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Unusual cause of dysphagia
  1. Dion Koh,
  2. Udit Thakur and
  3. Wei Mou Lim
  1. Upper Gastrointestinal Surgery, Monash Health, Clayton, Victoria, Australia
  1. Correspondence to Dr Dion Koh, dion.koh{at}


In this case, we describe a unique case of large renal hydronephrosis in a 79-year-old Indian male patient who had initially presented with 3 months of progressive dysphagia and loss of weight. His dysphagia was initially thought to be related to the atypical diagnosis of achalasia and was being considered for an elective laparoscopic Heller myotomy. On performing CT of the abdomen, a large renal mass was discovered. However, predicament remained regarding the exact aetiology of this renal mass. This case highlights a tremendously intriguing case of dysphagia with an underlying aetiology that has not been reported elsewhere previously.

  • gastrointestinal system
  • gastrointestinal surgery
  • general surgery
  • urology

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We chose to present this patient, as this is an unusual cause of dysphagia that mimicked achalasia. The patient presented to our hospital with symptoms of dysphagia, vomiting, and loss of weight. Prior to his admission, he had a recent admission at another metropolitan hospital for aspiration pneumonia. During that admission, he was investigated and worked up for dysphagia. The investigations performed included barium swallow test, which showed ‘birds beak’ appearance, inconclusive oesophageal manometry and gastroscopy. Initial differential diagnoses were achalasia, gastro-oesophageal tumours, gastro-oesophageal reflux disease (GORD) and hiatal hernia.

This patient presented as a diagnostic dilemma with an atypical clinical history that only became clear after further imaging. As there are no other case reports with similar presentations, this would serve as a good eye opener for other clinicians—in terms of when to consider CT abdomen and pelvis in patients presenting with vague gastrointestinal symptoms.

Case presentation

A 79-year-old Indian male patient presented to a tertiary centre in Melbourne with 3 months of progressive dysphagia, which significantly worsened over the 3 weeks prior to admission. He was admitted under the upper gastrointestinal surgical unit for further evaluation and consideration of an elective Heller myotomy.

The patient presented with the primary complaint of dysphagia; unable to tolerate any solids or liquids without regurgitating it back up. The vomit contained undigested food with no apparent features of haematemesis such as coffee ground appearance. The patient did however complain of mild epigastric pain while vomiting. This dysphagia was accompanied by substantial weight loss of 5 kg over the preceding 2 weeks. He denied any associated fever, cough or other coryzal symptoms. He also denied symptoms of bowel obstruction such as new constipation or significant abdominal distension.

The patient had a recent presentation to another large metropolitan hospital due to aspiration pneumonia in October 2017. During that admission, he was investigated for dysphagia. A barium swallow test revealed the following features: ‘bird beak’ appearance, marked distal oesophageal dilation with abnormal peristalsis and tertiary peristaltic waves; however, subsequent oesophageal manometry (lower oesophageal sphincter basal pressure: 8.9 mm Hg, residual pressure: 9.3 mm Hg, upper oesophageal sphincter basal pressure: 48.9 mm Hg, residual pressure: 7.5 mm Hg) was not typical of achalasia. He consequently underwent a gastroscopy, which showed oesophageal dilation and gastritis. The patient was given the diagnosis of achalasia and managed conservatively at that stage and was referred to the upper gastrointestinal surgical unit at Monash Medical Centre for surgical management of achalasia.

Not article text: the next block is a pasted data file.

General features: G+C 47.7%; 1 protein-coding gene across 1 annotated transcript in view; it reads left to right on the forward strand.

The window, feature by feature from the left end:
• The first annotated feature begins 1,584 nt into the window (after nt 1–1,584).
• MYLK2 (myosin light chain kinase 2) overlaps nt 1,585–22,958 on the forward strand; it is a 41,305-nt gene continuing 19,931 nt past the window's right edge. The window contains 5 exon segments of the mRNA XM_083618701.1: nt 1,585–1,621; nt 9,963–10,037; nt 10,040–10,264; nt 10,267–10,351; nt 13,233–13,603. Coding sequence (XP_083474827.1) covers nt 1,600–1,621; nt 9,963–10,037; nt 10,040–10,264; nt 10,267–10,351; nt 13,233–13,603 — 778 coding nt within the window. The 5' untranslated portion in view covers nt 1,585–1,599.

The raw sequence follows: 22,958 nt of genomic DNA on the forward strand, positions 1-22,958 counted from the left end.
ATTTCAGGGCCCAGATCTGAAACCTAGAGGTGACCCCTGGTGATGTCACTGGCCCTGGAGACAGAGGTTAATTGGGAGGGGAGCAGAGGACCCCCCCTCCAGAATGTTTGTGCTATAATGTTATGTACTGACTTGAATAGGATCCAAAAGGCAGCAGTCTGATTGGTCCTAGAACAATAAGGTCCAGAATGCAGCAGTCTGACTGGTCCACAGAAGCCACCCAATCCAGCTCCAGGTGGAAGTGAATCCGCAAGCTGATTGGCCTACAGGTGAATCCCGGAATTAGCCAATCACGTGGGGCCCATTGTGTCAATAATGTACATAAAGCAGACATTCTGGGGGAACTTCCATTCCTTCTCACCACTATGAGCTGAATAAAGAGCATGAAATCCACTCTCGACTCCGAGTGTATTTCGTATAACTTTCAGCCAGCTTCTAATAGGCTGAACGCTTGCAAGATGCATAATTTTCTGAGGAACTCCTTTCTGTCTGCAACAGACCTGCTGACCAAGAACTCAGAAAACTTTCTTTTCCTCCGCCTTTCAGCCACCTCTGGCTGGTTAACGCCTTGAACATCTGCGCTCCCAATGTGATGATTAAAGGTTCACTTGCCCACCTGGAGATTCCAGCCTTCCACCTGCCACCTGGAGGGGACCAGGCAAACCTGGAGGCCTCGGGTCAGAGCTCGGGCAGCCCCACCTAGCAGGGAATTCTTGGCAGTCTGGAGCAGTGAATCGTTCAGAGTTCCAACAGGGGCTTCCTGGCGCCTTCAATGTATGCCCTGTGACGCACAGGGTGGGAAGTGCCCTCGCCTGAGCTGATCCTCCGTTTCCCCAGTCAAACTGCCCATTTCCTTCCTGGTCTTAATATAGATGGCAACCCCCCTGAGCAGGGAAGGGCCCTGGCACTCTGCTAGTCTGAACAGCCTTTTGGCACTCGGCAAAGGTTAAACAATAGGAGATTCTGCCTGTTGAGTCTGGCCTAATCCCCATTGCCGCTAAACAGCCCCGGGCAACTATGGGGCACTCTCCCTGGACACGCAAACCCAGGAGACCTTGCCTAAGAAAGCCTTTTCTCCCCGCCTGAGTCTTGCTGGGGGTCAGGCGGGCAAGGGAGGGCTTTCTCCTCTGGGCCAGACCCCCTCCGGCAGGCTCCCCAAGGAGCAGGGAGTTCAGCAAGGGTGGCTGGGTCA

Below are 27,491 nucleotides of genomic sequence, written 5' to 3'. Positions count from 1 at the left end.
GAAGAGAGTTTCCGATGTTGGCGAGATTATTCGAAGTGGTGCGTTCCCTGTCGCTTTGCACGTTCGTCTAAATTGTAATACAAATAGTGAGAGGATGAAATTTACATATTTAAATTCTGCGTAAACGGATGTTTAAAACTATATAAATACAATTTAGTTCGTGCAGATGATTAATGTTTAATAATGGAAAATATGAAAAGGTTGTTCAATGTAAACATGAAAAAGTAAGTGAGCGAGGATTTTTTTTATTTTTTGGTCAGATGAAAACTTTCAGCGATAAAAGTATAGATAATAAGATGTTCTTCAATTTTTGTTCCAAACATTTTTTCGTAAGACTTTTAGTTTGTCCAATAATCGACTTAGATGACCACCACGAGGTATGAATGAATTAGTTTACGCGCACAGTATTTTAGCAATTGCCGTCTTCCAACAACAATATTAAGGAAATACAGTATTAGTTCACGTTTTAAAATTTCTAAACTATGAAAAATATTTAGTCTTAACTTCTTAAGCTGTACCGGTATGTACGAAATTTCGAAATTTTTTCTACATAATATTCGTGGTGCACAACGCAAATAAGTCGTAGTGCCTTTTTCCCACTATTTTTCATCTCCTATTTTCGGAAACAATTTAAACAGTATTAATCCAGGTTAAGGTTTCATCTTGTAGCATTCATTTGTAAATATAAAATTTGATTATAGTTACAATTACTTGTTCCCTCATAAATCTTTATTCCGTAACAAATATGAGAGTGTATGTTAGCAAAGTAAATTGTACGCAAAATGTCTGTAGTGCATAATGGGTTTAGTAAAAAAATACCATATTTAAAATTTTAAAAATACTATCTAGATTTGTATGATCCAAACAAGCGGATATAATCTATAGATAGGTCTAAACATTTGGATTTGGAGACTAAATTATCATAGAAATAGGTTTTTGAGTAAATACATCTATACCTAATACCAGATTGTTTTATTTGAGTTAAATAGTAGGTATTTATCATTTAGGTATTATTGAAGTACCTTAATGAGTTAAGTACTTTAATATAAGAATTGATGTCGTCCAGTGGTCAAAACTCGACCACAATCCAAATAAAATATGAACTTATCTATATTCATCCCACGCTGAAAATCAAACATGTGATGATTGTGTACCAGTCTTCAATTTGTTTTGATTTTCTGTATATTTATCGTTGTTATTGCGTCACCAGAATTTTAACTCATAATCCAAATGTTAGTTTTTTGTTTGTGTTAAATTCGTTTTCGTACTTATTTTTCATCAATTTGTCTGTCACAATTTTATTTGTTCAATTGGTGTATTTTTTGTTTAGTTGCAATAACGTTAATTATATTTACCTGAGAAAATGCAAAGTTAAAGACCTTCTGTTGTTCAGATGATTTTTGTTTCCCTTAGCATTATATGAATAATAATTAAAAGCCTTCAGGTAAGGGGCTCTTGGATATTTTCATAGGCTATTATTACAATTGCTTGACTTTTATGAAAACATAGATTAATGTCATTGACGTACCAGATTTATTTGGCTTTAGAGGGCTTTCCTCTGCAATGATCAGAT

His medical history includes a previous Heller myotomy at the age of 17 and neurofibromatosis. The indication for the Heller myotomy remains unclear as it was completed overseas with no records available in regard to this. He has no known drug allergies and does not take any regular medications.

Clinical examination was unremarkable. His abdomen was soft and slightly distended and no organomegaly was appreciated. Abdominal pain was not elicited on deep palpation.


As mentioned above, the patient had barium swallow study and oesophageal manometry done during his recent admission in another hospital. The barium swallow study had shown ‘bird beak’ appearance, which is a key radiological feature of achalasia. He then underwent oesophageal manometry and the following test pressures were recorded:

  • Lower oesophageal sphincter basal pressure: 8.9 mm Hg, residual pressure: 9.3 mm Hg.

  • Upper oesophageal sphincter basal pressure: 48.9 mm Hg, residual pressure: 7.5 mm Hg.

Such pressures are not typical of achalasia. The patient was further investigated with gastroscopy, which showed oesophageal dilation and gastritis.

During his admission at our hospital, initial blood investigations on presentation were significant for elevated white cell count (16.2×109/L) and neutrophilia (13.5×109/L). Other blood investigations were unremarkable on admission. Additionally, an erect chest X-ray performed initially was also normal with no evidence of hiatal hernia.

A CT abdomen and pelvis (CTAP) revealed a large left intrarenal multiloculated lesion of simple fluid density measuring 110×201×212 mm which appeared to be arising from the renal pelvis, was compressing and displacing the stomach and other abdominal organs (figure 1). The left distal ureter was not dilated and had no evidence of calcification or mass. There was marked dilation of the oesophagus with air fluid level (figure 2). It was suggested that the large cystic renal mass was most likely secondary to a chronic pelviureteric junction obstruction. Small right-sided renal cysts were also observed. There were no masses external to the ureter seen to suggest external obstruction.

Figure 1

CT abdomen and pelvis showing a very large left hydronephrosis.

Figure 2

CT abdomen and pelvis showing a dilated oesophagus secondary to compression of the stomach by the large left hydronephrosis.